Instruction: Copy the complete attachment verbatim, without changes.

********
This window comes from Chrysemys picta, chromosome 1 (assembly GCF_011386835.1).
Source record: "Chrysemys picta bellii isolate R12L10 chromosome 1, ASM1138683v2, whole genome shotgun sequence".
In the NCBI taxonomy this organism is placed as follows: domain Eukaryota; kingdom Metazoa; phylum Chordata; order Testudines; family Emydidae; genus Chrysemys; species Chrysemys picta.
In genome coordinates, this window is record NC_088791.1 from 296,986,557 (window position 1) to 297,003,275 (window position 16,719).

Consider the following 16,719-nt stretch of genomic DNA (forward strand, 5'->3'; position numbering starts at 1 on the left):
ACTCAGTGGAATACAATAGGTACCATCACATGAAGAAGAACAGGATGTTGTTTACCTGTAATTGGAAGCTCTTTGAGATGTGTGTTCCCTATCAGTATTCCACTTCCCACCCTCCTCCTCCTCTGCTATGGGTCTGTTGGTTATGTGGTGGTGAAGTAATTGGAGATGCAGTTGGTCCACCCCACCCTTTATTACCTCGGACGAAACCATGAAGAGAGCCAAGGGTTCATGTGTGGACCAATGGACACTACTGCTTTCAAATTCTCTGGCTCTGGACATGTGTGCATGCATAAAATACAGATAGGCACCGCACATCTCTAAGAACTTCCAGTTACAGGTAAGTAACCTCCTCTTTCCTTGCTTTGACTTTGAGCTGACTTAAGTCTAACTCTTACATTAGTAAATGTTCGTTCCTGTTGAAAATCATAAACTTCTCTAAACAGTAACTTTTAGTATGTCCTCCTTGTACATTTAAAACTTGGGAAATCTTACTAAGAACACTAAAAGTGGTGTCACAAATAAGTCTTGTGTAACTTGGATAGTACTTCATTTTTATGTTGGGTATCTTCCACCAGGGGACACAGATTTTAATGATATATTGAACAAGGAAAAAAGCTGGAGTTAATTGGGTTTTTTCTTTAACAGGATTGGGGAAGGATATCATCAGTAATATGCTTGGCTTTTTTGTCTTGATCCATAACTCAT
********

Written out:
This window comes from Chrysemys picta, chromosome 1 (assembly GCF_011386835.1).
Source record: "Chrysemys picta bellii isolate R12L10 chromosome 1, ASM1138683v2, whole genome shotgun sequence".
In the NCBI taxonomy this organism is placed as follows: domain Eukaryota; kingdom Metazoa; phylum Chordata; order Testudines; family Emydidae; genus Chrysemys; species Chrysemys picta.
In genome coordinates, this window is record NC_088791.1 from 296,986,557 (window position 1) to 297,003,275 (window position 16,719).

Consider the following 16,719-nt stretch of genomic DNA (forward strand, 5'->3'; position numbering starts at 1 on the left):
ACTCAGTGGAATACAATAGGTACCATCACATGAAGAAGAACAGGATGTTGTTTACCTGTAATTGGAAGCTCTTTGAGATGTGTGTTCCCTATCAGTATTCCACTTCCCACCCTCCTCCTCCTCTGCTATGGGTCTGTTGGTTATGTGGTGGTGAAGTAATTGGAGATGCAGTTGGTCCACCCCACCCTTTATTACCTCGGACGAAACCATGAAGAGAGCCAAGGGTTCATGTGTGGACCAATGGACACTACTGCTTTCAAATTCTCTGGCTCTGGACATGTGTGCATGCATAAAATACAGATAGGCACCGCACATCTCTAAGAACTTCCAGTTACAGGTAAGTAACCTCCTCTTTCCTTGCTTTGACTTTGAGCTGACTTAAGTCTAACTCTTACATTAGTAAATGTTCGTTCCTGTTGAAAATCATAAACTTCTCTAAACAGTAACTTTTAGTATGTCCTCCTTGTACATTTAAAACTTGGGAAATCTTACTAAGAACACTAAAAGTGGTGTCACAAATAAGTCTTGTGTAACTTGGATAGTACTTCATTTTTATGTTGGGTATCTTCCACCAGGGGACACAGATTTTAATGATATATTGAACAAGGAAAAAAGCTGGAGTTAATTGGGTTTTTTCTTTAACAGGATTGGGGAAGGATATCATCAGTAATATGCTTGGCTTTTTTGTCTTGATCCATAACTCAT